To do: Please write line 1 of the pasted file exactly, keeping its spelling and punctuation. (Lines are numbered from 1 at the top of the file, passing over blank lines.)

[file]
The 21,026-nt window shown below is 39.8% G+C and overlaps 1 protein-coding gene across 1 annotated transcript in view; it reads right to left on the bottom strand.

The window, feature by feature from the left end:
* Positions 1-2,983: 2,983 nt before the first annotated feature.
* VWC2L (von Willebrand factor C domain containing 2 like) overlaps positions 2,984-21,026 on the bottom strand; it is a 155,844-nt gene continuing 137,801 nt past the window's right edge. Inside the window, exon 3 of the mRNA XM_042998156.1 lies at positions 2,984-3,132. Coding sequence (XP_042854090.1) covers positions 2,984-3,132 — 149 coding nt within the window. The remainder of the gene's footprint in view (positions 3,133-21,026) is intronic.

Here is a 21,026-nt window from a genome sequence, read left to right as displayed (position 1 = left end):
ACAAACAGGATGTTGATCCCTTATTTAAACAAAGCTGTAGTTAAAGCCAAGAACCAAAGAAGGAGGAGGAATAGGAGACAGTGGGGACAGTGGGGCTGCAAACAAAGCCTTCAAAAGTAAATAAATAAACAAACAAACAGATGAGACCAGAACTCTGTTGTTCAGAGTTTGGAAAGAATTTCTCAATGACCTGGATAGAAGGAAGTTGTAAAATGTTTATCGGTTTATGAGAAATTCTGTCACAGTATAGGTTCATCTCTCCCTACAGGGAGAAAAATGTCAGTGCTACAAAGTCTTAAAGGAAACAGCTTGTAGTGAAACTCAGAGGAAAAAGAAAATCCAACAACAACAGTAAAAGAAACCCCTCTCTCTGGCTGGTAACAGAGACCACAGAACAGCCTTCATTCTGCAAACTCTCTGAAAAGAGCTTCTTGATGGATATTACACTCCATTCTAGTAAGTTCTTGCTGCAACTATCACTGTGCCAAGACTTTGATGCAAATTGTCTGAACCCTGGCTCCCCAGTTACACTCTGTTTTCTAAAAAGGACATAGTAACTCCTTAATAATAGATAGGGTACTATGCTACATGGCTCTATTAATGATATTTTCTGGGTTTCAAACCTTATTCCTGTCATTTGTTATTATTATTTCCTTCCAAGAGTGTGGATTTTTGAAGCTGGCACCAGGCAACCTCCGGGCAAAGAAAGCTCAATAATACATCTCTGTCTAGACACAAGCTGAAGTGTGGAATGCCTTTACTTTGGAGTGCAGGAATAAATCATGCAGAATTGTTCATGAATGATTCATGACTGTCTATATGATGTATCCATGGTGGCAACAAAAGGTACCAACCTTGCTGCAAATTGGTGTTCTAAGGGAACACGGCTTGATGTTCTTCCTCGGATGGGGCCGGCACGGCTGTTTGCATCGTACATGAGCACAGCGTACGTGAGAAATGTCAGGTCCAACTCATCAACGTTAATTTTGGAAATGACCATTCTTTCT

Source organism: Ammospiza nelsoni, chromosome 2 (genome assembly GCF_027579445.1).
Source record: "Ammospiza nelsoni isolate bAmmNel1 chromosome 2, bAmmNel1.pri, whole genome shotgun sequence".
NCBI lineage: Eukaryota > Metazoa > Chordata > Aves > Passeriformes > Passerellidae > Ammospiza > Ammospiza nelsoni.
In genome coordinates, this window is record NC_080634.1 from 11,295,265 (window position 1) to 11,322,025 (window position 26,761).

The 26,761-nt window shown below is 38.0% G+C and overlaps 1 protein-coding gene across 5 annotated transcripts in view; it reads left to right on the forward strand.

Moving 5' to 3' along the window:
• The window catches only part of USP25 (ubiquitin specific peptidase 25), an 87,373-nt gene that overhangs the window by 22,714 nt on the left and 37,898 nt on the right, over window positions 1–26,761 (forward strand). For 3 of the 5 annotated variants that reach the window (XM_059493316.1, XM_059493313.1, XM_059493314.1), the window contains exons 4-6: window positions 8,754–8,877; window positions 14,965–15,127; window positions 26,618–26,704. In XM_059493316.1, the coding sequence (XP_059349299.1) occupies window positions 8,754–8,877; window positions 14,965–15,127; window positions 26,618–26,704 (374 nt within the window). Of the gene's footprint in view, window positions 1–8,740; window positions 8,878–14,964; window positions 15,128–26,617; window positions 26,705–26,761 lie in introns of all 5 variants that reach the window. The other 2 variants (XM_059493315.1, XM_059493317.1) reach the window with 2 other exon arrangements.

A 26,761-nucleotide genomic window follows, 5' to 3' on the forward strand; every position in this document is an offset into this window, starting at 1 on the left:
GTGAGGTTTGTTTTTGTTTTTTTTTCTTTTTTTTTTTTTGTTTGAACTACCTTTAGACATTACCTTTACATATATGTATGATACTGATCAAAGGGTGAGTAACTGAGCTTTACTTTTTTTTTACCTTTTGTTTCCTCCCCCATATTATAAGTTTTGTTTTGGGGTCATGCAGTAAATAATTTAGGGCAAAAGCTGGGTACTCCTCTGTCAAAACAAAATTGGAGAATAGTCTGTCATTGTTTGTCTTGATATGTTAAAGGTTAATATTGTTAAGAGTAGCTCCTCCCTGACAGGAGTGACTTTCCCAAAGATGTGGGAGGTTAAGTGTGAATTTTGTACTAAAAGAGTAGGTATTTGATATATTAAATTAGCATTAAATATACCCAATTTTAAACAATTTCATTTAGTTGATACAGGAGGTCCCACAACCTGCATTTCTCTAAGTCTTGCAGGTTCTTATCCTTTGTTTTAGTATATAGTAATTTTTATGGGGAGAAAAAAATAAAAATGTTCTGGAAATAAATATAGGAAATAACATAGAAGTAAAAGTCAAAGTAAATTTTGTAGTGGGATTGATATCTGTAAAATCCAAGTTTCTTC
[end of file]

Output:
The 21,026-nt window shown below is 39.8% G+C and overlaps 1 protein-coding gene across 1 annotated transcript in view; it reads right to left on the bottom strand.